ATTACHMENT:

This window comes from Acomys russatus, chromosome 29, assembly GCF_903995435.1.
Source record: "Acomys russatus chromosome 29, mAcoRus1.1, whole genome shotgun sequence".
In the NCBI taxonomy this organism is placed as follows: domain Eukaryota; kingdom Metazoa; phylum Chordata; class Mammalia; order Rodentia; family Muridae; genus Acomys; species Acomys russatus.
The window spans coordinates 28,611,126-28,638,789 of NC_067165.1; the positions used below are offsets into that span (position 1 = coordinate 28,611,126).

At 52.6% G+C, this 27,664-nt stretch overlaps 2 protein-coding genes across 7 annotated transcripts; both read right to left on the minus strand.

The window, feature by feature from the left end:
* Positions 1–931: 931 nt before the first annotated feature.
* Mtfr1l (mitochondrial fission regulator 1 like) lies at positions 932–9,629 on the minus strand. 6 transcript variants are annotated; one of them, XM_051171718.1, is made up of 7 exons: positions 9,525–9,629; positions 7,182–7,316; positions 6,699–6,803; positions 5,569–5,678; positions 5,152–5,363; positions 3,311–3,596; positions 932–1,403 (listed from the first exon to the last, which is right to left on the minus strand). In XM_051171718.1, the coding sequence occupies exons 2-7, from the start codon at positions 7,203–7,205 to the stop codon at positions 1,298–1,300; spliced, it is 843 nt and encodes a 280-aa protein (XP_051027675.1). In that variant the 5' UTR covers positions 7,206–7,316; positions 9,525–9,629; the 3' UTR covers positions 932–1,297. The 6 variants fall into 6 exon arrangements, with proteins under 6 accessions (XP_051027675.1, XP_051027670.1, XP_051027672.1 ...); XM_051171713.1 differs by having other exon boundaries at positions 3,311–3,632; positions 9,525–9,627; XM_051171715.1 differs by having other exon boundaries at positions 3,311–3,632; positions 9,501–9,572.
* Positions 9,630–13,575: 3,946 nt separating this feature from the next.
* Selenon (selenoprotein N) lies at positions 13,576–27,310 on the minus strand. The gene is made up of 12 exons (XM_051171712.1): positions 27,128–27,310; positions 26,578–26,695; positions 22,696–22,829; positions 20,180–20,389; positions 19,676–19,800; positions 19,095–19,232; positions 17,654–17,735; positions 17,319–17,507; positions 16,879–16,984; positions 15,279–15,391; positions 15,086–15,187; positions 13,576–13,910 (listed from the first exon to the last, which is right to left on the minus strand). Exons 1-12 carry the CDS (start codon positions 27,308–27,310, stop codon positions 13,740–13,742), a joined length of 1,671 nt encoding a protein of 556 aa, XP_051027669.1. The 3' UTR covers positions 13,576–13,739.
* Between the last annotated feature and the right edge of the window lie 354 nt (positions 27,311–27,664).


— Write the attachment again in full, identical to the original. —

This window comes from Acomys russatus, chromosome 29, assembly GCF_903995435.1.
Source record: "Acomys russatus chromosome 29, mAcoRus1.1, whole genome shotgun sequence".
In the NCBI taxonomy this organism is placed as follows: domain Eukaryota; kingdom Metazoa; phylum Chordata; class Mammalia; order Rodentia; family Muridae; genus Acomys; species Acomys russatus.
The window spans coordinates 28,611,126-28,638,789 of NC_067165.1; the positions used below are offsets into that span (position 1 = coordinate 28,611,126).

At 52.6% G+C, this 27,664-nt stretch overlaps 2 protein-coding genes across 7 annotated transcripts; both read right to left on the minus strand.

The window, feature by feature from the left end:
* Positions 1–931: 931 nt before the first annotated feature.
* Mtfr1l (mitochondrial fission regulator 1 like) lies at positions 932–9,629 on the minus strand. 6 transcript variants are annotated; one of them, XM_051171718.1, is made up of 7 exons: positions 9,525–9,629; positions 7,182–7,316; positions 6,699–6,803; positions 5,569–5,678; positions 5,152–5,363; positions 3,311–3,596; positions 932–1,403 (listed from the first exon to the last, which is right to left on the minus strand). In XM_051171718.1, the coding sequence occupies exons 2-7, from the start codon at positions 7,203–7,205 to the stop codon at positions 1,298–1,300; spliced, it is 843 nt and encodes a 280-aa protein (XP_051027675.1). In that variant the 5' UTR covers positions 7,206–7,316; positions 9,525–9,629; the 3' UTR covers positions 932–1,297. The 6 variants fall into 6 exon arrangements, with proteins under 6 accessions (XP_051027675.1, XP_051027670.1, XP_051027672.1 ...); XM_051171713.1 differs by having other exon boundaries at positions 3,311–3,632; positions 9,525–9,627; XM_051171715.1 differs by having other exon boundaries at positions 3,311–3,632; positions 9,501–9,572.
* Positions 9,630–13,575: 3,946 nt separating this feature from the next.
* Selenon (selenoprotein N) lies at positions 13,576–27,310 on the minus strand. The gene is made up of 12 exons (XM_051171712.1): positions 27,128–27,310; positions 26,578–26,695; positions 22,696–22,829; positions 20,180–20,389; positions 19,676–19,800; positions 19,095–19,232; positions 17,654–17,735; positions 17,319–17,507; positions 16,879–16,984; positions 15,279–15,391; positions 15,086–15,187; positions 13,576–13,910 (listed from the first exon to the last, which is right to left on the minus strand). Exons 1-12 carry the CDS (start codon positions 27,308–27,310, stop codon positions 13,740–13,742), a joined length of 1,671 nt encoding a protein of 556 aa, XP_051027669.1. The 3' UTR covers positions 13,576–13,739.
* Between the last annotated feature and the right edge of the window lie 354 nt (positions 27,311–27,664).